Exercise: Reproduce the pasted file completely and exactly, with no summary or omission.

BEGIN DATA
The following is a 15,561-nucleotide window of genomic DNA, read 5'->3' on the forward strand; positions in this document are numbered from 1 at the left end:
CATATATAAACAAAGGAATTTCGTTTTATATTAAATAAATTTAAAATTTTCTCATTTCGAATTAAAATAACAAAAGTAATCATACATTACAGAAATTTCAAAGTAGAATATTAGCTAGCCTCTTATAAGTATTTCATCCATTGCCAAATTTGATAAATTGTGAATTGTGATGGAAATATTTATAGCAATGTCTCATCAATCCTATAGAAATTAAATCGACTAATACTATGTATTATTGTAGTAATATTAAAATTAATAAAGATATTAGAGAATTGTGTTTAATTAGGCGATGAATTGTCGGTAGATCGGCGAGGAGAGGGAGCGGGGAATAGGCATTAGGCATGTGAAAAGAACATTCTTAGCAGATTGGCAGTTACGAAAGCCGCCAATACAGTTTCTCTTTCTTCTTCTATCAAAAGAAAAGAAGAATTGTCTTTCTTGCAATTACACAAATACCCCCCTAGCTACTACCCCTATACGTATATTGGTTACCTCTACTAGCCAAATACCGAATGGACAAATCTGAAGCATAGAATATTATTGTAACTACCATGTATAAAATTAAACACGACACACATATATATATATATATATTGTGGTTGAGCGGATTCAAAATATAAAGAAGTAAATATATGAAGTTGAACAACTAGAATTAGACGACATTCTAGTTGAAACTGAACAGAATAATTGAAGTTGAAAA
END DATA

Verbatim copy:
The following is a 15,561-nucleotide window of genomic DNA, read 5'->3' on the forward strand; positions in this document are numbered from 1 at the left end:
CATATATAAACAAAGGAATTTCGTTTTATATTAAATAAATTTAAAATTTTCTCATTTCGAATTAAAATAACAAAAGTAATCATACATTACAGAAATTTCAAAGTAGAATATTAGCTAGCCTCTTATAAGTATTTCATCCATTGCCAAATTTGATAAATTGTGAATTGTGATGGAAATATTTATAGCAATGTCTCATCAATCCTATAGAAATTAAATCGACTAATACTATGTATTATTGTAGTAATATTAAAATTAATAAAGATATTAGAGAATTGTGTTTAATTAGGCGATGAATTGTCGGTAGATCGGCGAGGAGAGGGAGCGGGGAATAGGCATTAGGCATGTGAAAAGAACATTCTTAGCAGATTGGCAGTTACGAAAGCCGCCAATACAGTTTCTCTTTCTTCTTCTATCAAAAGAAAAGAAGAATTGTCTTTCTTGCAATTACACAAATACCCCCCTAGCTACTACCCCTATACGTATATTGGTTACCTCTACTAGCCAAATACCGAATGGACAAATCTGAAGCATAGAATATTATTGTAACTACCATGTATAAAATTAAACACGACACACATATATATATATATATATTGTGGTTGAGCGGATTCAAAATATAAAGAAGTAAATATATGAAGTTGAACAACTAGAATTAGACGACATTCTAGTTGAAACTGAACAGAATAATTGAAGTTGAAAA